Older yellow brass horns can develop what are known as rose spots or red spots or red rot. This is an area where the zinc in the brass metal matrix is selectively leached out leaving a porous area of reddish appearing copper. Its called dezincification. Sometimes a white powdery substance can be seen. This is zinc oxide. Brass that is more than 15% zinc is particularly susceptible to dezincification. Special alloys of brass can be made that are dezincification resistant (DZR brass). The dezincification process is driven by water that is high in dissolved carbon dioxide, oxygen and sulfur.
There are generally two genres of dezincification; plug-type and uniform-layer. Uniform-layer dezincification results in an even thinning of the material, while plug-type dezincification results in discrete areas where the corrosion process is most notable. It can cause holes in the material.
In the parts of the horn consisting of tubing, the dezincification process can cause structural weakness and lead to leaks. On the surface of the valves, dezincification can result in the accumulation of gritty zinc oxide and cause frozen valves that require disassembly and cleaning. Then one hopes that it won’t happen again after the valves are reassembled. a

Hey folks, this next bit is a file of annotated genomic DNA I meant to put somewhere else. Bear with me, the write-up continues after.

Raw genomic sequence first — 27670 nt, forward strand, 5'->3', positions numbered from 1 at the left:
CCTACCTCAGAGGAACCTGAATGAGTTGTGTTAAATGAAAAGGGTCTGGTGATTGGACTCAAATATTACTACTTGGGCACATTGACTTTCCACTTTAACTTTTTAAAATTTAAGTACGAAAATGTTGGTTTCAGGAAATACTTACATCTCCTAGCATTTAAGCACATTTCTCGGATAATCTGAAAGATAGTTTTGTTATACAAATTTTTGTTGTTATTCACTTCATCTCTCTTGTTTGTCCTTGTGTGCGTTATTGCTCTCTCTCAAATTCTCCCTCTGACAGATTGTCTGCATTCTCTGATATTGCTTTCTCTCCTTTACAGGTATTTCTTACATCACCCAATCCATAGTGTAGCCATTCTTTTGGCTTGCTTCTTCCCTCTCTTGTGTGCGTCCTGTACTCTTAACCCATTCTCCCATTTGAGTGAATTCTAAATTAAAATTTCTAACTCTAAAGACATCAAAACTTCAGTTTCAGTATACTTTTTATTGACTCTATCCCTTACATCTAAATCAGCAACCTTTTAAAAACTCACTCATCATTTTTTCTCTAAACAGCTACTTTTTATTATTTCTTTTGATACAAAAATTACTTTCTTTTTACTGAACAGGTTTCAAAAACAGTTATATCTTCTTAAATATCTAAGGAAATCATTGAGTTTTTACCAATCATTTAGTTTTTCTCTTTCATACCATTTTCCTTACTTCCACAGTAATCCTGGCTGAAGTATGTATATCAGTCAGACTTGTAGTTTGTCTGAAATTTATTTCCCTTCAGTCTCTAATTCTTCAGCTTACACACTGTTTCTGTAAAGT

A penetrating plug-type dezincification in the valve rotor or casing of a horn that results in a connection between the B-flat and the F side of the horn could result in an even worse problem. I’ve heard of a Conn 6D bought on EBay that could not be played on the F side but only the B-flat side. A strategically placed hole in the thumb valve rotor or a groove in the casing at the 6:00 o’clock position could do that by connecting the B-flat and F sides when the horn is standing in F but once the valve is switched to B-flat the F side of the horn is completely out of the loop and so the horn works. The point is that corrosion and dezincification can ruin a horn. This problem can be avoided by making the valve rotor and bearings and valve casing out of material that is not prone to dezincification or other forms of brass corrosion.
If you look at a table of galvanic corrosion you will find that nickel silver is in the same territory as stainless steel, whereas the yellow and red brasses are much more prone to corrosion. I can report that in all the time I have had a Briz horn there has never been corrosion between the valve and the valve casing.